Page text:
NYC START Connects Patients With First-Episode Psychosis to Mental Health Services

Official patch of the NYC Department of Health and Mental Hygiene
Official patch of the NYC Department of Health and Mental Hygiene
The relative success of NYC START might lead other local governments to fund similar programs to connect individuals with first-episode psychosis to available community supports.

High enrollment rates demonstrated that the NYC START initiative, a program for individuals hospitalized for first-episode psychosis, achieved its goal of connecting patients to community mental health treatment and resources, according to study results published in Psychiatric Services in Advance.

In 2014, the New York City Board of Health began requiring that hospitals report to the Department of Health and Mental Hygiene all individuals between the ages of 18 and 30 hospitalized for first-episode psychosis. Patients were then offered a voluntary, 3-month critical time intervention program provided by social workers and peer specialists to connect them to community mental health services after discharge.

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Daniel Anderson, MSW, Bureau of Mental Health, New York City Department of Health and Mental Hygiene, New York, and colleagues examined the implementation of NYC START.  Data were retrieved from service logs completed by program staff and summarized to determine mean number of contacts per client per week, types of services provided, and connection rates with community mental health services.

Of 404 individuals offered admission to the NYC START program, 285 consented to receive services, and 78% of these received services for at least 3 months. Of enrollees, 67% were male, 48% were black, and 60% had Medicaid. Involvement on the part of clients was most intense at the beginning of the program, with a mean of 2.5 contacts in the first week per client, and 79% attended an outpatient mental health appointment within 30 days of hospital discharge. The caseload per social worker was 11.7 clients and per peer specialist 22.3 clients. Social workers provided a mean of 17.3 client activities per week and peer specialists provided a mean of 8.5.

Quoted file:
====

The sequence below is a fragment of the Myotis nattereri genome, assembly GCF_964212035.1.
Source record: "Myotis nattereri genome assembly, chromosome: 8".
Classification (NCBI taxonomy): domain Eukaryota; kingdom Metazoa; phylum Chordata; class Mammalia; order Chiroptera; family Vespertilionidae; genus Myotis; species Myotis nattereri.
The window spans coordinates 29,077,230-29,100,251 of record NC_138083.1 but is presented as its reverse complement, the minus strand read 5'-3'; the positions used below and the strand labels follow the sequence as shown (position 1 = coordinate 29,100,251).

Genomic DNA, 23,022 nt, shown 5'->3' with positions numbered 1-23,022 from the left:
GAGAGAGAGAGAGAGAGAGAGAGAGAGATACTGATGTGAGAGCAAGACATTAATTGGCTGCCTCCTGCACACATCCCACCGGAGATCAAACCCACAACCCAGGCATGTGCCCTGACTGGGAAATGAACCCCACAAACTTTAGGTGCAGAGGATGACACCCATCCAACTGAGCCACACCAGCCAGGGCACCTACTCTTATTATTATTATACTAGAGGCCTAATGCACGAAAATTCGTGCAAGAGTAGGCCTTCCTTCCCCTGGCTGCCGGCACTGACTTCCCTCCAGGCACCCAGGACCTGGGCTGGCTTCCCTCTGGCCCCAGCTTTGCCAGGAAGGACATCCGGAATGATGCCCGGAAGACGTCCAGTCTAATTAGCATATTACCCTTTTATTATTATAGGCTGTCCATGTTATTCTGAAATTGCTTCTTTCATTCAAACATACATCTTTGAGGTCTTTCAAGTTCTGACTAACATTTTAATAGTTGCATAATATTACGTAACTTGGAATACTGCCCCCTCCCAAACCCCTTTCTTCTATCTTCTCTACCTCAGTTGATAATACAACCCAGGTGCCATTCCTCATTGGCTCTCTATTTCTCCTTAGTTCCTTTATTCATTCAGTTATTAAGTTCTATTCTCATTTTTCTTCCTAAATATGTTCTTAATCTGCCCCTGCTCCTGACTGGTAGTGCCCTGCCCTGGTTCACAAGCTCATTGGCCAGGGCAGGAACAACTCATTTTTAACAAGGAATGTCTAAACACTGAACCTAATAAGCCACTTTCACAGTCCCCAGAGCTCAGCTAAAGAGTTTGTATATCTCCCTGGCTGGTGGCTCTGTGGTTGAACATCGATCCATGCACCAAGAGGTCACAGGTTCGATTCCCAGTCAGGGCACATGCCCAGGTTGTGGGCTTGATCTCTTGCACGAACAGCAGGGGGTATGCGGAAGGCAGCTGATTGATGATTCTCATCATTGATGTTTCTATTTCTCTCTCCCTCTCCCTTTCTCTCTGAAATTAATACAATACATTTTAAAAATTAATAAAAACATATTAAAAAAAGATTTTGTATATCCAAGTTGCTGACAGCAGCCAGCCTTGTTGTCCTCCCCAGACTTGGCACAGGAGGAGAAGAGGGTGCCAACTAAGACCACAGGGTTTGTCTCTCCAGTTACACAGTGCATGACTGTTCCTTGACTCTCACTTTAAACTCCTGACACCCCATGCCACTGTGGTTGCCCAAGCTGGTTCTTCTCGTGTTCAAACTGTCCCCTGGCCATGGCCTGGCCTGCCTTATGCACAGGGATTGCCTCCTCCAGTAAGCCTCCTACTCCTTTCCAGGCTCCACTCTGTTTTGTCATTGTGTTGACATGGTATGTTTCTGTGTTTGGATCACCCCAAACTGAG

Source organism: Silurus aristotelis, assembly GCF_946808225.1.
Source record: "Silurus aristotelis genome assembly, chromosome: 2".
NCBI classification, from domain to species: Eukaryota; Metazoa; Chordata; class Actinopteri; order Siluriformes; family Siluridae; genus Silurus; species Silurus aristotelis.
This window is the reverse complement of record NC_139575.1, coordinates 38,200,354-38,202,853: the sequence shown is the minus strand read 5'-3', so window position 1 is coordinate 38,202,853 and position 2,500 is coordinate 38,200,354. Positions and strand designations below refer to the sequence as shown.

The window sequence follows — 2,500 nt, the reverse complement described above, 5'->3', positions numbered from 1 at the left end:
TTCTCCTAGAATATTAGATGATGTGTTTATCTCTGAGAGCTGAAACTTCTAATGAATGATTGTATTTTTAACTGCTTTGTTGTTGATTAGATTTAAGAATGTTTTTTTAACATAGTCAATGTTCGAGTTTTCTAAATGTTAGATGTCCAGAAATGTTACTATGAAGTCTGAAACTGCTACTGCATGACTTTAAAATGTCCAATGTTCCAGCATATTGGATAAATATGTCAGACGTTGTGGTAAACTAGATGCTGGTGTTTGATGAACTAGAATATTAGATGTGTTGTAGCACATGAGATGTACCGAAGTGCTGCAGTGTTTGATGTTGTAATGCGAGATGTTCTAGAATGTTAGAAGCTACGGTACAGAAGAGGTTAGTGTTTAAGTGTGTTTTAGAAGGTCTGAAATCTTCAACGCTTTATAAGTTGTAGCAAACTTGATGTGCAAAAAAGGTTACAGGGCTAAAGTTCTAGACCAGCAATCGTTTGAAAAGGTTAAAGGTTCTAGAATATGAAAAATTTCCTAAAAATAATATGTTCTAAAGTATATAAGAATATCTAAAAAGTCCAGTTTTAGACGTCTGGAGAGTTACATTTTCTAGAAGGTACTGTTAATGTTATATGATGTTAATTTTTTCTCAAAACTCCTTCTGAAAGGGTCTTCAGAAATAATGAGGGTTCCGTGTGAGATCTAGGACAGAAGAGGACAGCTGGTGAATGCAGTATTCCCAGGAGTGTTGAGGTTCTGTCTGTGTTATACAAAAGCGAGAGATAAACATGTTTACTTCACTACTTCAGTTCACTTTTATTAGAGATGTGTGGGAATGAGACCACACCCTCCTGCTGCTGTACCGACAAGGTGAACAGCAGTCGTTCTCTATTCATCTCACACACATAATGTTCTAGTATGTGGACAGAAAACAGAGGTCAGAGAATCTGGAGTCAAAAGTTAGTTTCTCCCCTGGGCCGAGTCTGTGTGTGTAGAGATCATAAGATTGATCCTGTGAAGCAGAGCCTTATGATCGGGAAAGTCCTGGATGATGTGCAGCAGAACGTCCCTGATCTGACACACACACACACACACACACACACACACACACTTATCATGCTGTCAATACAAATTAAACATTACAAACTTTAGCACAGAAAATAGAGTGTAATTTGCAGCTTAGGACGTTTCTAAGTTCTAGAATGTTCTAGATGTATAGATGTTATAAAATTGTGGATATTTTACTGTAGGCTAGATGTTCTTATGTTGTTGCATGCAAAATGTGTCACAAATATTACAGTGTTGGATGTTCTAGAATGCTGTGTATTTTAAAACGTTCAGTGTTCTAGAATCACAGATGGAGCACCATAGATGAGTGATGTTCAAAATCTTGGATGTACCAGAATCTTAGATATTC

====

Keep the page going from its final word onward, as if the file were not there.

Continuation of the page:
The study was limited by the small number of staff assigned to clients and the possible failure of staff to complete some service logs, which may have caused an underestimation of use of services.

“[The] NYC START 30-day connection rate of 79% is promising in that it is higher than the rate observed in the [Department of Health and Mental Hygiene] Medicaid analysis, which showed that only 59% of NYC young adults had attended a mental health appointment within 30 days after discharge from a psychiatric hospitalization,” the investigators wrote.


Anderson D, Choden T, Sandseth T, Teoh T, Essock SM, Harrison ME. NYC START: A model for securing community services for individuals hospitalized for first-episode psychosis [published online May 14, 2019]. Psychiatr Serv. doi:10.1176/